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Preventing homelessness in a cost of living crisis
Posted on 07/07/22 in Housing Matters
Charlie Berry, a policy officer at Shelter, looks at how local authorities can use discretionary housing payments and the Household Support Fund to assist families at risk of homelessness.
The cost of living crisis is one of the biggest challenges facing local authorities in 2022. Early financial assistance can be an important intervention to prevent households getting to a crisis point where they become homeless.
This article looks at how effective use of discretionary funds can improve local authorities’ ability to support those who are struggling.
Local authority discretionary funds
Local authorities have two main pots of discretionary funding to help people with their housing costs and other essentials. These are:
- discretionary housing payments
- the Household Support Fund
The Homelessness Prevention Grant can also be used to help people at risk of homelessness or to establish local schemes to prevent homelessness.
During the pandemic, additional discretionary funds were announced with short timescales for spending. This created a challenge for local authorities to quickly identify eligible local people in need of help and get support to them in the most effective way. It also created the additional administrative burden of rapidly establishing new systems and processes.
Discretionary housing payments
Discretionary housing payments (DHPs) provide additional help with housing costs for people who get housing benefit or the housing costs element of universal credit.
They are often awarded where someone has a rent shortfall, for example because of the benefit cap or the Local Housing Allowance Rate that applies to them.
DHPs are an important homelessness prevention tool. Early intervention to help a household struggling with housing costs can prevent a family’s situation worsening to the point where they face homelessness.
Shelter’s advice page on discretionary housing payments includes a tool that people can use to find contact details for their council’s discretionary housing payments team.
Making the most of DHPs
Local authorities can make more effective use of DHPs by ensuring they are accessible to people most in need in their area.
Application forms for DHPs should be easily accessible and well signposted on the local authority website with clear links from the home page and housing and benefits sections.
Some people who need to apply for a DHP are likely to be vulnerable or digitally excluded. The application process should have an option for offline submissions. Local authorities should ensure there is support available for people who would struggle to apply on their own. This could include signposting to in-house or external benefits advice teams who can assist with DHP applications.
The DHP guidance manual states that local authorities should provide information about the process for reviewing the decision. This should be clearly set out at the point of application.
The Household Support Fund
The Household Support Fund allows local authorities to provide additional support with living costs for those most in need. Local authorities have discretion on how this funding can be used to help with essential living costs. This could include help with:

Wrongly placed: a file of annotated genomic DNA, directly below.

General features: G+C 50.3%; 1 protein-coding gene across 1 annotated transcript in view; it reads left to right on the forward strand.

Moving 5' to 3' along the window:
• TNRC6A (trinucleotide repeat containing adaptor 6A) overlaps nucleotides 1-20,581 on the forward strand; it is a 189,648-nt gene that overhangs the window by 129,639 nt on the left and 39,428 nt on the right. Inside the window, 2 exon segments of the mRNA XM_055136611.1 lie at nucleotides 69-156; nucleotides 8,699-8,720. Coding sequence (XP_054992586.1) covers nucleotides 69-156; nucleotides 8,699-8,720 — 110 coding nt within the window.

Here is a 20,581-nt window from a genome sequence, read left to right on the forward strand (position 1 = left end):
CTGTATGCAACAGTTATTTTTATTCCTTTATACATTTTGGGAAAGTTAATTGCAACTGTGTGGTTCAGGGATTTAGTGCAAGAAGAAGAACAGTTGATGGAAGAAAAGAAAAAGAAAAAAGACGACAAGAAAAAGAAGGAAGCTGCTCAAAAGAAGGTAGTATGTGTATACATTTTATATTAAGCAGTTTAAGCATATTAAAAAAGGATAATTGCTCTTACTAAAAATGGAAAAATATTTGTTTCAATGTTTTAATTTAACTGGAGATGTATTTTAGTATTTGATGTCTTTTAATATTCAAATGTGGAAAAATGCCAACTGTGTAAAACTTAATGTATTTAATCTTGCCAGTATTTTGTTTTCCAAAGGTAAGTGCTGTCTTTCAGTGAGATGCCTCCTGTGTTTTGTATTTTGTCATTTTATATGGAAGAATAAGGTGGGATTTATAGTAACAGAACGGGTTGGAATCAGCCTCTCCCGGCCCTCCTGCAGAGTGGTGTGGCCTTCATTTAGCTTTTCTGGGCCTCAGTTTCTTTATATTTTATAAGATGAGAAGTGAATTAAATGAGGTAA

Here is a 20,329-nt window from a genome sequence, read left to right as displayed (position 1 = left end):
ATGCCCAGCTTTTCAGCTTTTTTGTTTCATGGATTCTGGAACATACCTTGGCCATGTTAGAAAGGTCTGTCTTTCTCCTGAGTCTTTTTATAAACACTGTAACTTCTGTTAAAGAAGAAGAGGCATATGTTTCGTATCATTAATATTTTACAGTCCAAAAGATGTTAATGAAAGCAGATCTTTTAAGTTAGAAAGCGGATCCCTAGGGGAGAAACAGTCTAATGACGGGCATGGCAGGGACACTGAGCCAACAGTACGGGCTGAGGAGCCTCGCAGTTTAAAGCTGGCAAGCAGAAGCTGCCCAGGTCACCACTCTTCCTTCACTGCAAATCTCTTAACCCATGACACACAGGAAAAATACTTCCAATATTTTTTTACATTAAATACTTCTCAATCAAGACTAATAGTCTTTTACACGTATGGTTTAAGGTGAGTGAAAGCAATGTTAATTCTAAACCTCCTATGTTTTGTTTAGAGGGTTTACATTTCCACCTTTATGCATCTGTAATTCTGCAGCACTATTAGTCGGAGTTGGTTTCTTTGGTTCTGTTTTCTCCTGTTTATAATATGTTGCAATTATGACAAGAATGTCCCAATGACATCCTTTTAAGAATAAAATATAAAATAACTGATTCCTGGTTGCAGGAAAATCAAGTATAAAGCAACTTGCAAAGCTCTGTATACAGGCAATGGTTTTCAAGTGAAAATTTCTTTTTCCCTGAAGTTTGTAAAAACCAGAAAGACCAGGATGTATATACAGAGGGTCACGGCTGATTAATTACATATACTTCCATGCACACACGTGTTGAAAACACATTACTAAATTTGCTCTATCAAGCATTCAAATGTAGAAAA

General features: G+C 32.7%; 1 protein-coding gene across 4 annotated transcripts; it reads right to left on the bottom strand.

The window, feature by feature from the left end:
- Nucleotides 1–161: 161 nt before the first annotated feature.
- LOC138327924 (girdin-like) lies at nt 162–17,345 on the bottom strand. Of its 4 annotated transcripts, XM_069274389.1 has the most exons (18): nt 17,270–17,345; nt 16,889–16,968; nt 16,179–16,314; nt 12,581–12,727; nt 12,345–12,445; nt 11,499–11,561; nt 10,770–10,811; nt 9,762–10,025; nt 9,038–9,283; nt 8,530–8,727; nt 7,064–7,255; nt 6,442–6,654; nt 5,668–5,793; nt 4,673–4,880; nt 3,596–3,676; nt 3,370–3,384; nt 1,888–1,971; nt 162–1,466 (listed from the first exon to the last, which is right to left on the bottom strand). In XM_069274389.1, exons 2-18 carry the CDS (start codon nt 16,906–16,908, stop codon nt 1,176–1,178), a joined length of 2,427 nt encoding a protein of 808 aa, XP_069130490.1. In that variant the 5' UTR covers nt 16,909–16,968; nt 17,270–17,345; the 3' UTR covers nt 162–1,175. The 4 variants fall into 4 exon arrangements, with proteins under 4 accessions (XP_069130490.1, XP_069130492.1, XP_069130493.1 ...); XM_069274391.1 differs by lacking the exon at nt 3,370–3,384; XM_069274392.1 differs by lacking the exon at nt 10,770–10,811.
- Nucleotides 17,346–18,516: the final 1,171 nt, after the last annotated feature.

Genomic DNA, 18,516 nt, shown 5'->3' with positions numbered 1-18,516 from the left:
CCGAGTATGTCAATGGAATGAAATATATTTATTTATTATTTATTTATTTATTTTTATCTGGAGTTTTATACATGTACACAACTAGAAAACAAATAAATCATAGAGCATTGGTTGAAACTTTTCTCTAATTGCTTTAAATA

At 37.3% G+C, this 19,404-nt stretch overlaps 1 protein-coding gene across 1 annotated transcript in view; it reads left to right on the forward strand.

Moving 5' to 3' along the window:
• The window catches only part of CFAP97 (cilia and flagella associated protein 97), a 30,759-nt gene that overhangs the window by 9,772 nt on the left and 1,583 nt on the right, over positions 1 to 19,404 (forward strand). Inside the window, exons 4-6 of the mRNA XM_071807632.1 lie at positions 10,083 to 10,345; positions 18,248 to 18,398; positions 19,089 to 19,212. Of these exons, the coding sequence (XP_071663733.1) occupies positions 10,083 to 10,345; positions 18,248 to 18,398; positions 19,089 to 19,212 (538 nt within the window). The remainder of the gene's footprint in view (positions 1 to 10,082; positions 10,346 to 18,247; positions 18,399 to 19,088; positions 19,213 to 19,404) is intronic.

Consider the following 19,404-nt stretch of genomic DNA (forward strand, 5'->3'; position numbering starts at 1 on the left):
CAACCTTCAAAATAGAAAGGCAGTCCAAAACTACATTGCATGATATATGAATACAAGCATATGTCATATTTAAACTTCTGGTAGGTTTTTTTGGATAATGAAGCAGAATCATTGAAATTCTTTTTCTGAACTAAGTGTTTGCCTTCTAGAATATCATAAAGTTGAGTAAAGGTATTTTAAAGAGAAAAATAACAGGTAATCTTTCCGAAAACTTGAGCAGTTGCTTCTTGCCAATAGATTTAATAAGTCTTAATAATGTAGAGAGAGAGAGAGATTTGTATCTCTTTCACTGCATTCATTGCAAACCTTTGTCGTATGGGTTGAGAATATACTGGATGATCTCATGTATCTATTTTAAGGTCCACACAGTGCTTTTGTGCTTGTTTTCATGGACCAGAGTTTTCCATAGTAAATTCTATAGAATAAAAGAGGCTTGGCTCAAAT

- energy bills
- household items
In an emergency, funding can be used to help people with housing costs but only where existing schemes do not meet this need. Local authorities must first consider if DHPs or the Homelessness Prevention Grant can be used.
Guidance for local authorities confirms that in a genuine emergency, the fund can be used to pay off historic rent arrears that are excluded from the criteria for DHPs.
The Household Support Fund initially covered the period from 6 October 2021 to 31 March 2022. It has now been extended to 30 September 2022.
Maximising use of data
Local authorities can improve their ability to target funding and support to those who need it the most by analysing the data available to them. This can include different datasets within the local authority, for example on council tax.
There are restrictions on how information relating to social security can be shared. Local authorities can use information from the Department for Work and Pensions (DWP) for the purposes of benefit administration, including housing benefit and discretionary housing payments. For example, the DWP can provide information to local authorities about universal credit claimants affected by the benefit cap or bedroom tax. Local authorities can consider whether additional support is required, for example through a discretionary housing payment.
By using these data sources individually or combining them, local authorities can target individual support, including advice to maximise income and benefits entitlements or discretionary payments such as the Household Support Fund. Data can also be used to identify neighbourhoods where community assistance and outreach services are most required.
Using data across different authority areas
There are a number of programmes that operate across local authorities to improve use of data.
Adur and Worthing councils’ Proactive project uses information on those claiming benefits administered by the councils to identify households in financial difficulties and offer support and advice.
Kent county and district councils’ LSI-Kent database shares data between upper and lower tier local authorities and combines with Universal Credit data to enable poverty prevention activities.
Policy in Practice Low Income Family Tracker used by around a third of London boroughs to draw together and map multiple data sources to identify struggling households.
Guidance on Gov.uk
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Posted on Fri, July 29, 2022
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